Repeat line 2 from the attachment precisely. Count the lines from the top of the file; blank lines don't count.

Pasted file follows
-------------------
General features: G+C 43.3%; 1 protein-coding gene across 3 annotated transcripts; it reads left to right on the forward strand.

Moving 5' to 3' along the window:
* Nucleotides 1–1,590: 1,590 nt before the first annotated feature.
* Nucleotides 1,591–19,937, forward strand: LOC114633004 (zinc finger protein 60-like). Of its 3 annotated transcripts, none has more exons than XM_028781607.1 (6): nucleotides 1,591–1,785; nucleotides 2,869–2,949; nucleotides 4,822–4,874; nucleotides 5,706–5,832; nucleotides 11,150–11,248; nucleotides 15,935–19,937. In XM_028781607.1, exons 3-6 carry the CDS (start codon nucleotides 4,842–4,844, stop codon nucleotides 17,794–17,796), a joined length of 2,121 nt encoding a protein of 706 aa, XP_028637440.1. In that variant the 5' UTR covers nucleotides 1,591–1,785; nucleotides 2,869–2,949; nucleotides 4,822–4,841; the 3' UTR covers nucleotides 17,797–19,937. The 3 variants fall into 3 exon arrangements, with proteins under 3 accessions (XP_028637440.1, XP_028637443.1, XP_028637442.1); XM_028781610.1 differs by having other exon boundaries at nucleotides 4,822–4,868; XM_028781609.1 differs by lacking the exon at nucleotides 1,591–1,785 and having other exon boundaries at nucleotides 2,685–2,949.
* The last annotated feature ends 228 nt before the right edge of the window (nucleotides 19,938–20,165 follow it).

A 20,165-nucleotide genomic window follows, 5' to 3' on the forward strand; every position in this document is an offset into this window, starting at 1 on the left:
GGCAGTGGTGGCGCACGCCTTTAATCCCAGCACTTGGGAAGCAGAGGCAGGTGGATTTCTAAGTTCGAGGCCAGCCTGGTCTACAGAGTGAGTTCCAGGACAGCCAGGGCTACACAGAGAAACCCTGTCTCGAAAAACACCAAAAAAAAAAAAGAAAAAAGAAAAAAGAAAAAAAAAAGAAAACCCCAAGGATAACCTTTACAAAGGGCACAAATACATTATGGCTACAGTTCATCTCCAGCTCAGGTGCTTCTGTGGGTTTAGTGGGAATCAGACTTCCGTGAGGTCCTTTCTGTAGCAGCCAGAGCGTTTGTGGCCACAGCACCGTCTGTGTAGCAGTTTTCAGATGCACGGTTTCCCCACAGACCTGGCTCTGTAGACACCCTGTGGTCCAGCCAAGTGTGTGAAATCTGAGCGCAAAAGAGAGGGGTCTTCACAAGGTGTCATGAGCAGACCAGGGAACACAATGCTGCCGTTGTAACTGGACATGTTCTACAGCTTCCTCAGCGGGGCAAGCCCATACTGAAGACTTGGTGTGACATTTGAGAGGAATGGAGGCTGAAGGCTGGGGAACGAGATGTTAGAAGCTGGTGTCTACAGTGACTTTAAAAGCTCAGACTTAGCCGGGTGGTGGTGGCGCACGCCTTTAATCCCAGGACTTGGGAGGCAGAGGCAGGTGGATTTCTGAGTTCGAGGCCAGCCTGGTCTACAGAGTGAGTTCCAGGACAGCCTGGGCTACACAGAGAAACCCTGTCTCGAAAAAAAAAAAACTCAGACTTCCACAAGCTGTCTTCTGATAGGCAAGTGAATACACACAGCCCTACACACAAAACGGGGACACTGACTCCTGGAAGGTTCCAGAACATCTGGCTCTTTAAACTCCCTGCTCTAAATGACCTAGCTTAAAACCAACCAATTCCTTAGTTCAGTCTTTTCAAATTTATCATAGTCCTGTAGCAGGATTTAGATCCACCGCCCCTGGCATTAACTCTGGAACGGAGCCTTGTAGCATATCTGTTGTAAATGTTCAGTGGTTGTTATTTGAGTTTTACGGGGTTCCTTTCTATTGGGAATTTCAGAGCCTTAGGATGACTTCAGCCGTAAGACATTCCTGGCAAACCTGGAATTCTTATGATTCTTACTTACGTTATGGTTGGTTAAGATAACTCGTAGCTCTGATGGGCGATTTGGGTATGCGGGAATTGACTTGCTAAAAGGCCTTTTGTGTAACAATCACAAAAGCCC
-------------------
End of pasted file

Moving 5' to 3' along the window: